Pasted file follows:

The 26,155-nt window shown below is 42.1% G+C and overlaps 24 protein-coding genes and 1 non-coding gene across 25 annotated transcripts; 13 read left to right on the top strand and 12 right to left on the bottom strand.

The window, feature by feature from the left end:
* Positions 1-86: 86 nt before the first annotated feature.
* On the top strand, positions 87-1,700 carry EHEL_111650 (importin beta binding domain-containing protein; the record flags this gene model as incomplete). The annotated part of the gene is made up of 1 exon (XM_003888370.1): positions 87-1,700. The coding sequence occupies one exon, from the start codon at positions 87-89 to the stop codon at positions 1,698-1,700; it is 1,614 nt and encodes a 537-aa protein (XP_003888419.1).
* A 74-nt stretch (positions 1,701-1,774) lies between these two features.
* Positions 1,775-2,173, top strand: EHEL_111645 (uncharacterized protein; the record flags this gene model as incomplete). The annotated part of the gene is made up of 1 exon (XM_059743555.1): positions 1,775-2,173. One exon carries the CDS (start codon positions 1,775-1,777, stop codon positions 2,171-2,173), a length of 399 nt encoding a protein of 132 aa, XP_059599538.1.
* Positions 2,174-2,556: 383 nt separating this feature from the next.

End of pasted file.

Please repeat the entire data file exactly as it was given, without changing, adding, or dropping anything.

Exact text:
The 26,155-nt window shown below is 42.1% G+C and overlaps 24 protein-coding genes and 1 non-coding gene across 25 annotated transcripts; 13 read left to right on the top strand and 12 right to left on the bottom strand.

The window, feature by feature from the left end:
* Positions 1-86: 86 nt before the first annotated feature.
* On the top strand, positions 87-1,700 carry EHEL_111650 (importin beta binding domain-containing protein; the record flags this gene model as incomplete). The annotated part of the gene is made up of 1 exon (XM_003888370.1): positions 87-1,700. The coding sequence occupies one exon, from the start codon at positions 87-89 to the stop codon at positions 1,698-1,700; it is 1,614 nt and encodes a 537-aa protein (XP_003888419.1).
* A 74-nt stretch (positions 1,701-1,774) lies between these two features.
* Positions 1,775-2,173, top strand: EHEL_111645 (uncharacterized protein; the record flags this gene model as incomplete). The annotated part of the gene is made up of 1 exon (XM_059743555.1): positions 1,775-2,173. One exon carries the CDS (start codon positions 1,775-1,777, stop codon positions 2,171-2,173), a length of 399 nt encoding a protein of 132 aa, XP_059599538.1.
* Positions 2,174-2,556: 383 nt separating this feature from the next.